Cal/OSHA Code & Compliance Rules To address now for Outdoor Workers

Posted by Melodie Elliott on Wed, Jun 07, 2017 @ 12:52 PM

June is National Safety Month, as deemed by the National Safety Council. Nationally, worker safety and health on the job is advocated through the Department of Labor’s Occupational Safety and Health Administration – OSHA. In addition to OSHA regulations, further worker protection is provided by individual state regulatory agencies. In California, that agency is the Division of Occupational Safety and Health (DOSH) and it is better known as Cal/OSHA. Nationally, Cal/OSHA is known to be a trailblazer for developing the most stringent regulations to protect employees.  Often, other states look to this agency’s regulations as an example to follow and mirror for adoption into their own states.

Outdoor working conditions began showing up on Cal/OSHA’s radar in 2006 after a July heat wave took the lives of multiple workers.  During the last ten years, the agency has created important mandates to regulate outdoor workplaces to prevent heat illness and undue fatalities. This map from OSHA shows why this is a real concern in California:

Map from OSHA on heat illness in USA.jpg

Image above from: https://www.osha.gov/SLTC/heatillness/map.html

More recently, in 2015 Cal/OSHA amended the Heat Illness Prevention Regulation. While there are many specific codes, it is important to note if you operate a business in California with workers that are directly impacted by hot working conditions outdoors there is one particular regulation to be sure to review: Title 8 Section 3395 – Heat Illness Prevention.  This regulation can significantly affect your daily operating procedures. To summarize in the most basic terms, it requires California employers with agricultural workers, construction workers, landscapers and any other industry with outdoor workers to provide more than adequate water, shade, rest breaks and training.  This rule applies when temperatures are over 80°F; however, it should be noted that additional requirements apply when the outdoor temperature exceeds 95°F.  Cal/OSHA has determined that at 95°F, outdoor workers are at high risk for heat-related illnesses and a more stringent set of rules must be followed.

To stand in compliance with these regulations above 95°F, business owners must provide a minimum ten-minute net preventative cool-down rest period every two hours, as well as provide workers drinking water, first aid and emergency response. Additionally, employers must have in place “an effective Injury and Illness Prevention Program (IIPP)” as outlined by Cal/OSHA. You can peruse the particulars in the link above for Title 8 Section 3395.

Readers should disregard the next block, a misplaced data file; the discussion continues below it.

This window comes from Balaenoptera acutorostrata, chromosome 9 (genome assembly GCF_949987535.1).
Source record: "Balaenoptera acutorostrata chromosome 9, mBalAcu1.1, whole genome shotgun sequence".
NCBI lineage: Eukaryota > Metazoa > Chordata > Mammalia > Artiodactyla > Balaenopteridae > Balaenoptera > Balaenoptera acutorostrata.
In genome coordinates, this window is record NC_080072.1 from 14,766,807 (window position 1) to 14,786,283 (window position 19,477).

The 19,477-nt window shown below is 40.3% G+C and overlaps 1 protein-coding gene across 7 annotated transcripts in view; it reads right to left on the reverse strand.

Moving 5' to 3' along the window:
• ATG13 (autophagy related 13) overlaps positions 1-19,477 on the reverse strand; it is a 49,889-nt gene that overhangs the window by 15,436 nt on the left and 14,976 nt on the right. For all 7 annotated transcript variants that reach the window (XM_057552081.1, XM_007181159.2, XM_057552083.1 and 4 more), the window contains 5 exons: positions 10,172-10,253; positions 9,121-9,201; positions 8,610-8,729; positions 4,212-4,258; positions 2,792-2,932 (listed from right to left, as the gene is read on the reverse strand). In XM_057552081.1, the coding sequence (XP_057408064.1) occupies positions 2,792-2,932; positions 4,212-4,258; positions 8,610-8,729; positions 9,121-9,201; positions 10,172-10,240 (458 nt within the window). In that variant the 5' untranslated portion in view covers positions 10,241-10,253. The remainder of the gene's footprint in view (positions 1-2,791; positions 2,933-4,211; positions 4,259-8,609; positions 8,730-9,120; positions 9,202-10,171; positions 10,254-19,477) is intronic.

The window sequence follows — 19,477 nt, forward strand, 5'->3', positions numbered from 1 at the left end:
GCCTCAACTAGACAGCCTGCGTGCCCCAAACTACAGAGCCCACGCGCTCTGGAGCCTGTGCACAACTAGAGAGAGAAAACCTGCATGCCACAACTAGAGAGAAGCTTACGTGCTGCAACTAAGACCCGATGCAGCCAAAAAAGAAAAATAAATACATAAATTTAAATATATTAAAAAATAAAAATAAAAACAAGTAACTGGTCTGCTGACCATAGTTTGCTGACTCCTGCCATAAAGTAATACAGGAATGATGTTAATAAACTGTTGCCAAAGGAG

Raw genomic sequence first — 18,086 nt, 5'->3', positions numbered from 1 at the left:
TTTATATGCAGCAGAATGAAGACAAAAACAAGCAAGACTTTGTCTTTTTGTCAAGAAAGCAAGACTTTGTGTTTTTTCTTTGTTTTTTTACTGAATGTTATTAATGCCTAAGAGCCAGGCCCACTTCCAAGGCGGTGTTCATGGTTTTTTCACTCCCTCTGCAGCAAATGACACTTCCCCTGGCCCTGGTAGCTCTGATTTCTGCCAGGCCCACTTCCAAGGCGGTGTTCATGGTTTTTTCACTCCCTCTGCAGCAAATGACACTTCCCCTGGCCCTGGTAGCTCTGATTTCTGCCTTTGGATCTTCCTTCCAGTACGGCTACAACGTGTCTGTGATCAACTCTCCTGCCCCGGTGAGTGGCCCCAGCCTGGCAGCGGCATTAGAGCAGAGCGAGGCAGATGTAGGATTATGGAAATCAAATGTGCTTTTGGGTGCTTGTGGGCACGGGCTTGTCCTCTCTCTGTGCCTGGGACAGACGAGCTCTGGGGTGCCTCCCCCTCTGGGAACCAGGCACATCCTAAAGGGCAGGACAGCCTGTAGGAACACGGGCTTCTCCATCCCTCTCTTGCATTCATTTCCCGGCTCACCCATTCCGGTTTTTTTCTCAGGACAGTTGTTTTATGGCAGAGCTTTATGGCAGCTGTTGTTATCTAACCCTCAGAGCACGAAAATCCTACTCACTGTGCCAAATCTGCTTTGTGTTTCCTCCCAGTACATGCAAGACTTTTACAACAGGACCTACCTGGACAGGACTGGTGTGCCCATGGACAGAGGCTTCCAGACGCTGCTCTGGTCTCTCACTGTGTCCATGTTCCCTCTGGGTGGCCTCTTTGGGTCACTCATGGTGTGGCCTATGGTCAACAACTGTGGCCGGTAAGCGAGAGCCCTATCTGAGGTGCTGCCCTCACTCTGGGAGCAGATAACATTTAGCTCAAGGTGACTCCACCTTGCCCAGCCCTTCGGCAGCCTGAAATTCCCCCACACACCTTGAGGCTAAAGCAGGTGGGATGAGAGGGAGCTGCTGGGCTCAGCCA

The key takeaways, however, to make sure your business stays ahead of regulation is to implement preventative measures.  Your planning (and if in California, to be outlined in your IIPP) should include:

  • The basics - Providing water, scheduling rest and ensuring there is a shaded area for cool-down and recovery.
  • Training – Go above and beyond to train supervisors on safety planning. This includes knowing the forecast before the shift begins and planning accordingly, buddy systems for the workers, etc.
  • Knowledge – Beyond training, make sure your team understands how the body handles heat and hot conditions so they can take the risk seriously. As temperatures rise, the body releases heat more slowly. As humidity increases, the body’s sweat evaporation decreases and stagnant air makes sweat evaporation more difficult. This is why shade is not listed as adequate when heat in the area of shade defeats the purpose of shade, which is to allow the body to cool. Metal storage buildings, insides of vehicles and areas near heat generating equipment are NOT considered to be adequate shade areas.
  • Proactive “cool-downs” with shade – Offering cooling can be tough outdoors, but aside from water and creating a shaded space (with a canopy, tent, etc.), creating a cooler space or station can help the body recover. Consider placing a practical, portable evaporative cooler such as Portacool evaporative coolers  These coolers come in a range of sizes with heavy-duty castors to provide easy mobility for achieving cooling where it is needed. The coolers work-off a standard 110-V plug making it easy to use in hard to cool spaces or outdoors. Evaporative coolers work with the ambient air and water to provide a noticeable difference in air temperature.
  • Tools for heat-recovery – In addition to creating a cooling station, consider handing out cooling towels to help aid in temperature recovery.